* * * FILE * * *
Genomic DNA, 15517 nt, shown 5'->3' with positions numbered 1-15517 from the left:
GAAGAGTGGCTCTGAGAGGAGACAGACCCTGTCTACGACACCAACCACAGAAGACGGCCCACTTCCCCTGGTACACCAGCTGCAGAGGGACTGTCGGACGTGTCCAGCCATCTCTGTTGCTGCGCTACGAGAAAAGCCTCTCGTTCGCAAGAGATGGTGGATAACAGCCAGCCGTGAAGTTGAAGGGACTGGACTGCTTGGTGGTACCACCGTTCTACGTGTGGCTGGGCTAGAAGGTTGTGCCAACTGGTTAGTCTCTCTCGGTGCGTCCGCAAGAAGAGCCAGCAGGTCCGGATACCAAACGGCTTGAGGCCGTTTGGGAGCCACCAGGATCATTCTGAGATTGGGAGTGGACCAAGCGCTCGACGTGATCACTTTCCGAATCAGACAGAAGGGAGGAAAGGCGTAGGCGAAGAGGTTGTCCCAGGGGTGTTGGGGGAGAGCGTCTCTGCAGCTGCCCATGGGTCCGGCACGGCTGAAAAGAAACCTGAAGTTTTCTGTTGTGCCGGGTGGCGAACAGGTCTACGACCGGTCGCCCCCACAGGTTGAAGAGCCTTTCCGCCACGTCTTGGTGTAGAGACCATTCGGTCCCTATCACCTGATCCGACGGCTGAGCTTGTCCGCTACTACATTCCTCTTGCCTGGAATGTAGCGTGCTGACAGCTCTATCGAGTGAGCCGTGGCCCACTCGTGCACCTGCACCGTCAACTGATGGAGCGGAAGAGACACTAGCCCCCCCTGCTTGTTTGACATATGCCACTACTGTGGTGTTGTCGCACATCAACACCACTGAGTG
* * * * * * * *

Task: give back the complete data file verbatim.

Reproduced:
Genomic DNA, 15517 nt, shown 5'->3' with positions numbered 1-15517 from the left:
GAAGAGTGGCTCTGAGAGGAGACAGACCCTGTCTACGACACCAACCACAGAAGACGGCCCACTTCCCCTGGTACACCAGCTGCAGAGGGACTGTCGGACGTGTCCAGCCATCTCTGTTGCTGCGCTACGAGAAAAGCCTCTCGTTCGCAAGAGATGGTGGATAACAGCCAGCCGTGAAGTTGAAGGGACTGGACTGCTTGGTGGTACCACCGTTCTACGTGTGGCTGGGCTAGAAGGTTGTGCCAACTGGTTAGTCTCTCTCGGTGCGTCCGCAAGAAGAGCCAGCAGGTCCGGATACCAAACGGCTTGAGGCCGTTTGGGAGCCACCAGGATCATTCTGAGATTGGGAGTGGACCAAGCGCTCGACGTGATCACTTTCCGAATCAGACAGAAGGGAGGAAAGGCGTAGGCGAAGAGGTTGTCCCAGGGGTGTTGGGGGAGAGCGTCTCTGCAGCTGCCCATGGGTCCGGCACGGCTGAAAAGAAACCTGAAGTTTTCTGTTGTGCCGGGTGGCGAACAGGTCTACGACCGGTCGCCCCCACAGGTTGAAGAGCCTTTCCGCCACGTCTTGGTGTAGAGACCATTCGGTCCCTATCACCTGATCCGACGGCTGAGCTTGTCCGCTACTACATTCCTCTTGCCTGGAATGTAGCGTGCTGACAGCTCTATCGAGTGAGCCGTGGCCCACTCGTGCACCTGCACCGTCAACTGATGGAGCGGAAGAGACACTAGCCCCCCCTGCTTGTTTGACATATGCCACTACTGTGGTGTTGTCGCACATCAACACCACTGAGTG